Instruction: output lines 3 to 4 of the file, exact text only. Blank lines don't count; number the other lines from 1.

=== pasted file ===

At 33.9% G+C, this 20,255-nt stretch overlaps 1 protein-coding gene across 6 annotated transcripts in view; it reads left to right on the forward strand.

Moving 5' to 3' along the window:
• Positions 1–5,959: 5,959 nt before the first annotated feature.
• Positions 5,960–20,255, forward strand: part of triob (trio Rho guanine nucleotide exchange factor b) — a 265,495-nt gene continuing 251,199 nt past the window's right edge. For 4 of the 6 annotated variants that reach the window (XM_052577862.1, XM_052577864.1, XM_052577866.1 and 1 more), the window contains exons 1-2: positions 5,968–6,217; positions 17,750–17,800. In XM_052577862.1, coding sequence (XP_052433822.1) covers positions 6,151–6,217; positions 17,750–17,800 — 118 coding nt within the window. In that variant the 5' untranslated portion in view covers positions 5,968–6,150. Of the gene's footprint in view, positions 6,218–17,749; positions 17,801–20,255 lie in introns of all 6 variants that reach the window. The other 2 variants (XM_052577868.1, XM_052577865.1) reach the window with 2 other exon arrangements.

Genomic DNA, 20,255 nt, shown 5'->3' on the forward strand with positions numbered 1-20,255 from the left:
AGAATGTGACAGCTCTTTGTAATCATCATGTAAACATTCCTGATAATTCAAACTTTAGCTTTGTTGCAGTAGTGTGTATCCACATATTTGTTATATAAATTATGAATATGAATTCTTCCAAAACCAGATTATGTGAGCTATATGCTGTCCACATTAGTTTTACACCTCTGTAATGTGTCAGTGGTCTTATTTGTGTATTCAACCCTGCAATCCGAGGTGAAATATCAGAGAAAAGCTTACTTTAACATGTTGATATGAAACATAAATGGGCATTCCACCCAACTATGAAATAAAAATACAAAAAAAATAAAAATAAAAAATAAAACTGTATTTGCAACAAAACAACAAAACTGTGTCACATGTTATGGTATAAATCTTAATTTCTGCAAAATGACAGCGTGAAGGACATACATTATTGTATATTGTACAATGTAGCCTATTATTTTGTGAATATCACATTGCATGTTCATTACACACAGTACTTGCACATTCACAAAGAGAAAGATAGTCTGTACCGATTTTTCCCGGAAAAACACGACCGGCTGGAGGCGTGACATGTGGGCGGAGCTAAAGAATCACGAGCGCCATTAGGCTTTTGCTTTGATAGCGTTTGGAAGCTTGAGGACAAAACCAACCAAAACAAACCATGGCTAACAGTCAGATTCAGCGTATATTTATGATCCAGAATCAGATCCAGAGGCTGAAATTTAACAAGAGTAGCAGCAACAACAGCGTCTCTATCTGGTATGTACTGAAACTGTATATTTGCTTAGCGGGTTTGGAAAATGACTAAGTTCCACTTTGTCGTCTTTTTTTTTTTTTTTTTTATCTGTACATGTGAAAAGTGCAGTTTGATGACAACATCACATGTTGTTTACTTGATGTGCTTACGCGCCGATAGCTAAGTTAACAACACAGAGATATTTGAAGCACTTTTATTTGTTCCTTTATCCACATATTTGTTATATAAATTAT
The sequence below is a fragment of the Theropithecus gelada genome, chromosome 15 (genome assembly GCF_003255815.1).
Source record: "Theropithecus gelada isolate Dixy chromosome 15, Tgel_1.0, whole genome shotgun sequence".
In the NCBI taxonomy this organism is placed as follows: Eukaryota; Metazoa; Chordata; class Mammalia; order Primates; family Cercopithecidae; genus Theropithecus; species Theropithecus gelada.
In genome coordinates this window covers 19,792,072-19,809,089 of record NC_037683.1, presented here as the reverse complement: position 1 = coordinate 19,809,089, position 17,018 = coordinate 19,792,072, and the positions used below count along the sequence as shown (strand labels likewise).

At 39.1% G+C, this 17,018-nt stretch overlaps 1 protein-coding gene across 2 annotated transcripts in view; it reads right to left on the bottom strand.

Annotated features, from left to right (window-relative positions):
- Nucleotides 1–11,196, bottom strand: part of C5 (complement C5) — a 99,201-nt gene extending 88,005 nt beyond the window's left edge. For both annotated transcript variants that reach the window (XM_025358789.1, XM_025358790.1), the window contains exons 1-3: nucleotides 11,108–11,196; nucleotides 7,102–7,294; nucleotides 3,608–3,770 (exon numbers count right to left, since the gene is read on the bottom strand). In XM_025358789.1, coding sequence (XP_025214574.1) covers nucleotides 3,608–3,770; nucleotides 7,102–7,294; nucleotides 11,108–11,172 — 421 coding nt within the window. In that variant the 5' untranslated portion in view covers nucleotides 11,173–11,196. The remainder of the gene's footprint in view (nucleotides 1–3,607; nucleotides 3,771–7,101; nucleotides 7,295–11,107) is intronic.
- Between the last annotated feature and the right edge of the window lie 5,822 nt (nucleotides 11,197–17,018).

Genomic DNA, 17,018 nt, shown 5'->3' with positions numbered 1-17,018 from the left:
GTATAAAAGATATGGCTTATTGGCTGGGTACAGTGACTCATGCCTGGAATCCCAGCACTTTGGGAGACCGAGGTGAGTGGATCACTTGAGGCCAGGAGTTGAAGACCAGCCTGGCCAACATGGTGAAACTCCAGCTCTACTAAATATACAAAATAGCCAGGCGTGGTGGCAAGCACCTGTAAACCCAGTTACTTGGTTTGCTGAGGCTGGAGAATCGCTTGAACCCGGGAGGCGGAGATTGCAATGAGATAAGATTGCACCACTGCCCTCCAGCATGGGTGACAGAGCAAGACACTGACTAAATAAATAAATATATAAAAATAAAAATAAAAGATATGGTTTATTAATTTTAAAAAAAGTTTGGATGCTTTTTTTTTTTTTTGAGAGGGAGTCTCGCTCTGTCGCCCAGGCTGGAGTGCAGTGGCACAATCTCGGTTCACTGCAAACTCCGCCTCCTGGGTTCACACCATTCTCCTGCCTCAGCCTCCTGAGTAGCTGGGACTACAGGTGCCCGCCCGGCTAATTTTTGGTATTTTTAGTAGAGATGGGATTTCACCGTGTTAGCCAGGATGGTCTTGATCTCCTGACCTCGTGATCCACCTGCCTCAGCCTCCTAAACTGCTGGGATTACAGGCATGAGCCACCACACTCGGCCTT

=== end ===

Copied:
• Positions 1–5,959: 5,959 nt before the first annotated feature.
• Positions 5,960–20,255, forward strand: part of triob (trio Rho guanine nucleotide exchange factor b) — a 265,495-nt gene continuing 251,199 nt past the window's right edge. For 4 of the 6 annotated variants that reach the window (XM_052577862.1, XM_052577864.1, XM_052577866.1 and 1 more), the window contains exons 1-2: positions 5,968–6,217; positions 17,750–17,800. In XM_052577862.1, coding sequence (XP_052433822.1) covers positions 6,151–6,217; positions 17,750–17,800 — 118 coding nt within the window. In that variant the 5' untranslated portion in view covers positions 5,968–6,150. Of the gene's footprint in view, positions 6,218–17,749; positions 17,801–20,255 lie in introns of all 6 variants that reach the window. The other 2 variants (XM_052577868.1, XM_052577865.1) reach the window with 2 other exon arrangements.